Ash's Business Startup Words of Wisdom
In a big company, if you mess up, most likely someone will bail you out and the worst that happens is you get a less than positive annual review. If your manager is doing their job, they will have already figured out that things are not going well and will have a plan to sort it out.
In a start-up, there is no-one apart from you to "sort it out". You can lose your life savings, alienate your investors, customers, suppliers & co-founders, be out of business and out of work if things go wrong.
To get the most out of your start-up, work is required. Building a great product is a great start but that isn’t enough to build a great business. I've written a more detailed blog post on some of the logistics required in setting up a new business ("We have a great product; we're all set ...."). Meanwhile, here are my personal recommendations to help your business succeed:
Product. Make sure you have a great offering and work to make it greater still.
Goals. Set unambiguous goals. Otherwise, how else will you know when you’ve achieved them?
Strategy. You will need a strategy. Hope is not a strategy.
Plan. Think before you act. Plan ahead of time, not when you’re in mid-flight.
Understanding. Understand your market, your business, your capabilities, your offering, your competitors, your customers and your partners.
Detail. Pay attention to the detail, (or get someone to do it for you); it’s not optional.
Focus. No-one else is going to focus on your business; it’s down to you.
Decisions. Be decisive; take the tough decisions when they come up; do not procrastinate and put off until later that which needs doing now.
Proactivity. Reacting to feedback is good but it’s your business and you need to decide what’s important and what’s not, what’s high priority and what isn’t.
Entitlement. Forget any sense of entitlement you have built up working in a bigger company; everything has to be earned again.
Spend spend spend. Don’t do it. Think carefully about the return on investment and cash implications for every expense.
Give stuff away. Don’t give away money obviously but ideas, content, trial software, demos etc. Generosity is rewarded.
Safety net. Unless you have unusually generous investors, don’t bank on someone bailing you out.
Cash. Monitor cash balances, inflows and outflows like a hawk; when the cash runs out it is game over.
Investors. Nurture and cherish them. Even if you don’t have them or need them yet.
Advice. Find and develop reliable sources of actionable advice.
Bullsh*t. Don’t do it; you will get found out. And don’t fall for your own; you’ll just be fooling yourself.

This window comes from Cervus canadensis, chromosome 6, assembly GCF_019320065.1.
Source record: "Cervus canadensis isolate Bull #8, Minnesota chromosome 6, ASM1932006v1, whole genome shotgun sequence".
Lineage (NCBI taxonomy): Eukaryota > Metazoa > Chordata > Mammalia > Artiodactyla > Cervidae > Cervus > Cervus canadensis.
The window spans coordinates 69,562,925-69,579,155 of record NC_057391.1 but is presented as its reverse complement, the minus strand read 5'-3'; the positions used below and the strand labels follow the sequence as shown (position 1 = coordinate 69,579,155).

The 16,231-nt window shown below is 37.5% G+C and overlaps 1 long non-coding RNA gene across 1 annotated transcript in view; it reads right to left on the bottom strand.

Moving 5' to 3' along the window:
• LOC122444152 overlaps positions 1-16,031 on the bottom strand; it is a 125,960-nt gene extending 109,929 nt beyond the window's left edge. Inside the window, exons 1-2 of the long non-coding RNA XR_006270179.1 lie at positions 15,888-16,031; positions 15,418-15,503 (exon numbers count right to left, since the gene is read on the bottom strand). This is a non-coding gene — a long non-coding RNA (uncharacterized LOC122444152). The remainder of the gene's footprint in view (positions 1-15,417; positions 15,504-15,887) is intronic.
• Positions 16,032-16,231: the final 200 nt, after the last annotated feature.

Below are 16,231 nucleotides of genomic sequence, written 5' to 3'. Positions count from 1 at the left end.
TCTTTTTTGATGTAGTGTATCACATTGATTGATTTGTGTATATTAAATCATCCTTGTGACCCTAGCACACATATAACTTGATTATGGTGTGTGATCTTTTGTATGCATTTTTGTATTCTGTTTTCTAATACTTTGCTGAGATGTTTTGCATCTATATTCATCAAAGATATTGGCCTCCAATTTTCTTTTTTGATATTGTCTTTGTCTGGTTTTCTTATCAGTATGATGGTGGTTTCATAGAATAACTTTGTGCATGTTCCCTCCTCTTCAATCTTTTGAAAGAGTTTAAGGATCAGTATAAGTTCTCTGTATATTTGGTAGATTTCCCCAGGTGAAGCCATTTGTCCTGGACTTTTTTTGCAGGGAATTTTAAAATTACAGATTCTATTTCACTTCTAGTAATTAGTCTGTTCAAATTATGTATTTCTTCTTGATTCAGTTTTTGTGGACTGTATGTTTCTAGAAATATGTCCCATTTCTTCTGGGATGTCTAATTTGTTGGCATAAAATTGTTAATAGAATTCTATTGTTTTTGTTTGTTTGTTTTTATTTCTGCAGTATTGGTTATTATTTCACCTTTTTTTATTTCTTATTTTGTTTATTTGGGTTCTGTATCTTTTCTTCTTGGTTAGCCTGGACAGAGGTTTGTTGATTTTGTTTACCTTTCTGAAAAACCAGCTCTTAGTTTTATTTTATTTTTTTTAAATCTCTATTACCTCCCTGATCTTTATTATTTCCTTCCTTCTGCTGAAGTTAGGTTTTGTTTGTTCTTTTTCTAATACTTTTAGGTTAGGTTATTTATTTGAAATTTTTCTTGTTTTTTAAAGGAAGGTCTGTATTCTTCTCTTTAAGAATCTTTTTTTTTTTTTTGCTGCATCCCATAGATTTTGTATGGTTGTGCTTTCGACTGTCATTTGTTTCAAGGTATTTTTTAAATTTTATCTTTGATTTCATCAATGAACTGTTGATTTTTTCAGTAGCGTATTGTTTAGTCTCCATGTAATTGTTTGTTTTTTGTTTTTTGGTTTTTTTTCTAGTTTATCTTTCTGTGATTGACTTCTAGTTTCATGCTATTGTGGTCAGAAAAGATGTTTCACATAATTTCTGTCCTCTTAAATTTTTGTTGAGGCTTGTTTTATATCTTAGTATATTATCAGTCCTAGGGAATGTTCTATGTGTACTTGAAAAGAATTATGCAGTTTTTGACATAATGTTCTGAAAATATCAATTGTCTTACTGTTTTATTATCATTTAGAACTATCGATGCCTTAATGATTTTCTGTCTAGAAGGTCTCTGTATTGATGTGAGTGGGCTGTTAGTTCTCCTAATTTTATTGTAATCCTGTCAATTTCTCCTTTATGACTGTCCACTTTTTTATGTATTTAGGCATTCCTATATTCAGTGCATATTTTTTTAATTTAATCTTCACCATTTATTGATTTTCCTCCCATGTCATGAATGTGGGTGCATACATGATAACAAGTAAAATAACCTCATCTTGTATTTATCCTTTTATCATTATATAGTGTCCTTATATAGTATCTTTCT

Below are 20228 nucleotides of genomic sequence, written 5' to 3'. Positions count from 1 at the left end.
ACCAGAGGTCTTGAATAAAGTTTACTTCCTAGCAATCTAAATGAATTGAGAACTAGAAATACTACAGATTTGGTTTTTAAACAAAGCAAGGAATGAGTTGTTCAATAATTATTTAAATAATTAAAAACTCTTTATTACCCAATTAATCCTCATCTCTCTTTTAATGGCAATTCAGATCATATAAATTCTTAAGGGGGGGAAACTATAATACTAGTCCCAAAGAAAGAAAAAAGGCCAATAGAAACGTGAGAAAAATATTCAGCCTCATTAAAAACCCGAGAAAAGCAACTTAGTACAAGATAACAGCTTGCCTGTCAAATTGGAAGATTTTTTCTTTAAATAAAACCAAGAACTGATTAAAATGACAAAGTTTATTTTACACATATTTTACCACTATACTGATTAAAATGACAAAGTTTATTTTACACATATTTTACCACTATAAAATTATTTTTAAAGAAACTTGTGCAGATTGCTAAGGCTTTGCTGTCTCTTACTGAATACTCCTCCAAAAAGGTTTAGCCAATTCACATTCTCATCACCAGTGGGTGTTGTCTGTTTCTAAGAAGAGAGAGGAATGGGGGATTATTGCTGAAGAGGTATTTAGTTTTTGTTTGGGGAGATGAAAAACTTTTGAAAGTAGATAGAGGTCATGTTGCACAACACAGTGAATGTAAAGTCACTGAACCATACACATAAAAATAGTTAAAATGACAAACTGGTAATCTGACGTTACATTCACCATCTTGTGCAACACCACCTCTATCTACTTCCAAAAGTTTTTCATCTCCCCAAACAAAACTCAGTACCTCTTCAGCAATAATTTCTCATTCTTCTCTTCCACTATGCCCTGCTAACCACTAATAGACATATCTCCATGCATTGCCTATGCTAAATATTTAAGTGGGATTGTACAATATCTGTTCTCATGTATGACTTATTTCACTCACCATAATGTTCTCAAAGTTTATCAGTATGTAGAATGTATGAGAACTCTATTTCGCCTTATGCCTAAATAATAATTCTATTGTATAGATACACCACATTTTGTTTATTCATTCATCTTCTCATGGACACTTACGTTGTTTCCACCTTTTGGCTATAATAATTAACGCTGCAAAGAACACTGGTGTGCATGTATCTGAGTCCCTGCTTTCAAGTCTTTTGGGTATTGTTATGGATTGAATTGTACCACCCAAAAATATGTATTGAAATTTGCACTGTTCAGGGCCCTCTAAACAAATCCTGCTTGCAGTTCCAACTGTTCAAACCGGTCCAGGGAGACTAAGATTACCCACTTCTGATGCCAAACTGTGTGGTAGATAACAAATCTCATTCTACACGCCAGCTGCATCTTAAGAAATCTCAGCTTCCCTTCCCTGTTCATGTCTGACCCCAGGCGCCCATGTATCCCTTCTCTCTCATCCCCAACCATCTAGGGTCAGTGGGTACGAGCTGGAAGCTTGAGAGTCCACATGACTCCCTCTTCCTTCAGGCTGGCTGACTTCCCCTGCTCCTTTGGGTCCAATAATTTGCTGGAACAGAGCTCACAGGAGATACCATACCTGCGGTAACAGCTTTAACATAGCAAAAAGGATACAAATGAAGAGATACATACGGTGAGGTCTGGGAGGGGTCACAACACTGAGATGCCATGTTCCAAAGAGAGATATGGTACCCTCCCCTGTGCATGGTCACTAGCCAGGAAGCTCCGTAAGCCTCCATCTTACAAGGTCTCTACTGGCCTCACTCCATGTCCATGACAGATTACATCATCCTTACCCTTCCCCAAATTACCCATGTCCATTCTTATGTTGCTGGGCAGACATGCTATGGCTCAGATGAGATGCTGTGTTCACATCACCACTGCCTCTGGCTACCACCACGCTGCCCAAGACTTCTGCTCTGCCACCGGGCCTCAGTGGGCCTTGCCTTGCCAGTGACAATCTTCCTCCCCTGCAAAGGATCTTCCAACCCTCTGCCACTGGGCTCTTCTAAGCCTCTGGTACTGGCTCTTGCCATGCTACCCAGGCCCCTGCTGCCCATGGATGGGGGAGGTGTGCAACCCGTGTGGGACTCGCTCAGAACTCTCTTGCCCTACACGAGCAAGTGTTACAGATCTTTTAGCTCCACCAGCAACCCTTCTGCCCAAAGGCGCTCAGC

Realism. Optimism and positive thinking are great but it’s important to be realistic about what is happening. Stay connected to reality.
Transparency. Be open and fair; people will trust you. Ensure your business “does what it says on the tin”.
Communicate. People like to know what’s going on. Don’t keep them in the dark.
Sustainability. Consider your impact on the environment and how to minimise it. Customers, staff, investors, our children, everyone expects action.
Feedback. Seek out and treasure honest feedback. Appreciate the difference between positive support and actionable feedback.
Referrals. A genuine introduction with recommendation is the best way to win new business. Look after your customers and they will look after you.
Failure. If you’re going to fail, fail quickly and elegantly. Don’t drag it out interminably and waste everyone’s time in the process. You can start again.
Learn. Keep learning about everything that affects your business. You can never know enough.
Processes. The better your processes, the better the outcomes.
SMART. Beware of nebulous action plans; ensure your action items are Specific, Measurable, Agreed, Realistic and Timely.
Repetition. Repeat what has worked well; don’t repeat what hasn’t worked well. Doing the same thing but expecting different results isn’t a recipe for success.
Review. Be mindful about what you and your business are doing.
Revise. You and your business must revise, evolve and grow to survive and thrive.
So, what’s the bottom line?
Starting a company is fun, energising, challenging and potentially rewarding. It’s also a lot of work and not for the faint-hearted. Having a great product is a good start; getting armed with an understanding of what’s actually involved is better still.
Ash Madden is Founder and Director of Madden Associates Limited, the Specialist Channel Sales & Partnering Consultancy